In 1957--long before colleges awarded degrees in creative nonfiction and back when newspaper writing's reputation was tainted by the fish it wrapped--Princeton began honoring talented literary journalists. Since then, fifty-nine of the finest, most dedicated, and most decorated nonfiction writers have held the Ferris and McGraw professorships. ...
In 1957--long before colleges awarded degrees in creative nonfiction and back when newspaper writing's reputation was tainted by the fish it wrapped--Princeton began honoring talented literary journalists. Since then, fifty-nine of the finest, most dedicated, and most decorated nonfiction writers have held the Ferris and McGraw professorships. This monumental volume harbors their favorite and often most influential works. Each contribution is rewarding reading, and collectively the selections validate journalism's ascent into the esteem of the academy and the reading public. Necessarily eclectic and delightfully idiosyncratic, the fifty-nine pieces are long and short, political and personal, comic and deadly serious. Students will be provoked by William Greider's pointed critique of the democracy industry, eerily entertained by Leslie Cockburn's fraternization with the Cali cartel, inspired by David K. Shipler's thoughts on race, unsettled by Haynes Johnson's account of Bay of Pigs survivors, and moved by Lucinda Frank's essay on a mother fighting to save a child born with birth defects. Many of the essays are finely crafted portraits: Charlotte Grimes's biography of her grandmother, Blair Clark's obituary for Robert Lowell, and Jane Kramer's affecting story of a woman hero of the French Resistance. Other contributions to savor include Harrison Salisbury on the siege of Leningrad, Landon Jones on the 1950s, Christopher Wren on Soviet mountaineering, James Gleick on technology, Gloria Emerson on Vietnam, Gina Kolata on Fermat's last theorem, and Roger Mudd on the media. Whether approached chronologically, thematically, randomly, or, as the editors order them, more intuitively, each suggests a perfect evening reading. Designed for students as well as general readers, "The Princeton Anthology of Writing" splendidly attests to the elegance, eloquence, and endurance of fine nonfiction.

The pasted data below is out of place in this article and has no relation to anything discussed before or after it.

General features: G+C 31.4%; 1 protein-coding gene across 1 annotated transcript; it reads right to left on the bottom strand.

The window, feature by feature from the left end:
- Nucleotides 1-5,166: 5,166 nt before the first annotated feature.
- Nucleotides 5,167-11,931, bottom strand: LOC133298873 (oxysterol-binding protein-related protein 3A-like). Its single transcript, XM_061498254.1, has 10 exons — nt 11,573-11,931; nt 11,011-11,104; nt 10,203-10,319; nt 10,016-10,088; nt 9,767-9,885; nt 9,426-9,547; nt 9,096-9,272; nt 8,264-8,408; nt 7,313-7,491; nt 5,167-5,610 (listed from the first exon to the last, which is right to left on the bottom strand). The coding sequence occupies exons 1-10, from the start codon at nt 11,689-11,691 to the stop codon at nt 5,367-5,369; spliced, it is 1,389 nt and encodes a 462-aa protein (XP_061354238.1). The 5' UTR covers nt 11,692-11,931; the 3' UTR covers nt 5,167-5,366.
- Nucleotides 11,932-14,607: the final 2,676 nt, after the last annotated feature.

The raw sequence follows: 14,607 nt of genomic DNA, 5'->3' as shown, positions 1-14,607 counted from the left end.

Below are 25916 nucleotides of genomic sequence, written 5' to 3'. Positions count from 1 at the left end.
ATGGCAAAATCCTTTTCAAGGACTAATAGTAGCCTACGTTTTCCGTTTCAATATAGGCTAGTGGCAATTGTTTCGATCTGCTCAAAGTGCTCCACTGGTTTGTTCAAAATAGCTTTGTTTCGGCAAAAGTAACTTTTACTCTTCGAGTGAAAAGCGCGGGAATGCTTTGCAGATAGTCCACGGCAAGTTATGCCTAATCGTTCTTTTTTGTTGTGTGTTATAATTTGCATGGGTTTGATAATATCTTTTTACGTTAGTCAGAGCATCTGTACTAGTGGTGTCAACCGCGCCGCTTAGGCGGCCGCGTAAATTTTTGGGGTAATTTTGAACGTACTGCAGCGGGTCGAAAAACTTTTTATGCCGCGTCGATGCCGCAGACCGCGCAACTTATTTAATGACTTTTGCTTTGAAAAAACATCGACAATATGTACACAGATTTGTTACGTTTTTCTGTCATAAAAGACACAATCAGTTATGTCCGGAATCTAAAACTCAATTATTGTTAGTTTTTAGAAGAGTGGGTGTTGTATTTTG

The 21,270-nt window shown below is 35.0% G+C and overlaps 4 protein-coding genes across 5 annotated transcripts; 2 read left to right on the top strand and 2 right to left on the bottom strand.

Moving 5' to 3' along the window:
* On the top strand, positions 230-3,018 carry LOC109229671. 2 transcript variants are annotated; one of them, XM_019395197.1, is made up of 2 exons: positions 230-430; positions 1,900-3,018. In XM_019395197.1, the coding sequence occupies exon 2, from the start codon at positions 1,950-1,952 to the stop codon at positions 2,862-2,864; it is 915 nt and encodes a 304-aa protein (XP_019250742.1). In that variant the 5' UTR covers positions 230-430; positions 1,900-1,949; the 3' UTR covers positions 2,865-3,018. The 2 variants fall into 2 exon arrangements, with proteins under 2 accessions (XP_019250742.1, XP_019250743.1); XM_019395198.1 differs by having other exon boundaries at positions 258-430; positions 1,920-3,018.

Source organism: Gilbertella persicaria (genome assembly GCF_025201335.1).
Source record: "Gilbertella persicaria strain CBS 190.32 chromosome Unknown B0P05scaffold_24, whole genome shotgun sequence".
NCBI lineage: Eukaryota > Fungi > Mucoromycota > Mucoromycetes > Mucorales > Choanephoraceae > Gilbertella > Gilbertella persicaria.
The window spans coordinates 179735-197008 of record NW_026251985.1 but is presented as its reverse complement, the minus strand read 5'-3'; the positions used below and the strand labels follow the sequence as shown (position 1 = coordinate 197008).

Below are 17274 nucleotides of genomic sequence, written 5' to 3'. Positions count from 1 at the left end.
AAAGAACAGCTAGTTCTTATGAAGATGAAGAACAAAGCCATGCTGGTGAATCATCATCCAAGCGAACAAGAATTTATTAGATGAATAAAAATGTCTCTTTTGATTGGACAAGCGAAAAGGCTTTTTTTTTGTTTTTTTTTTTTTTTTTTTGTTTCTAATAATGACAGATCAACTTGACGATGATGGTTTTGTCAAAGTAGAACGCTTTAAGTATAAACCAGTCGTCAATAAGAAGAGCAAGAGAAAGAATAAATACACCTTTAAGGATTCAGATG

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Publishers Weekly, 2001-07-23 In his preface to this eclectic collection of more than four dozen pieces of literary journalism, McPhee concedes that it lacks a unifying theme other than the simple fact that the various authors have all taught at Princeton. Further, he allowed the contributors to select from their own work the piece to be included. As a result, the end product is a volume meant for browsing rather than reading not necessarily a bad thing. Far from it, with contributors as distinguished as Victor Navasky, Geoffrey Wolff, Harrison Salisbury and Francine du Plessix Gray, not to mention McPhee himself, virtually all of the pieces included have their virtues. But are they all many of them pieces of time-bound journalism worth rereading? For instance, Gina Kolata includes a brief New York Times report on the cloning of the sheep Dolly without considering the long-range implications of the feat. Fortunately, most of the pieces withstand the passage of time better. Haynes Johnson's description of what happened to certain of the American pawns in the wake of the Bay of Pigs invasion remains as compelling today as when it appeared more than 30 years ago. Likewise, Harrison Salisbury's reporting on the Nazi siege of Leningrad is of continuing interest, as are Blair Clark's recollections of the poet Robert Lowell. Other pieces, like Francine du Plessix Gray's description of the second Nixon inauguration, continue to hold our interest because they evoke a certain nostalgia for passions long since forgotten. Despite the good writing, though, the primary audience for this volume will be students of nonfiction, those reading for style rather than content. (Aug.) Copyright 2001 Cahners Business Information.
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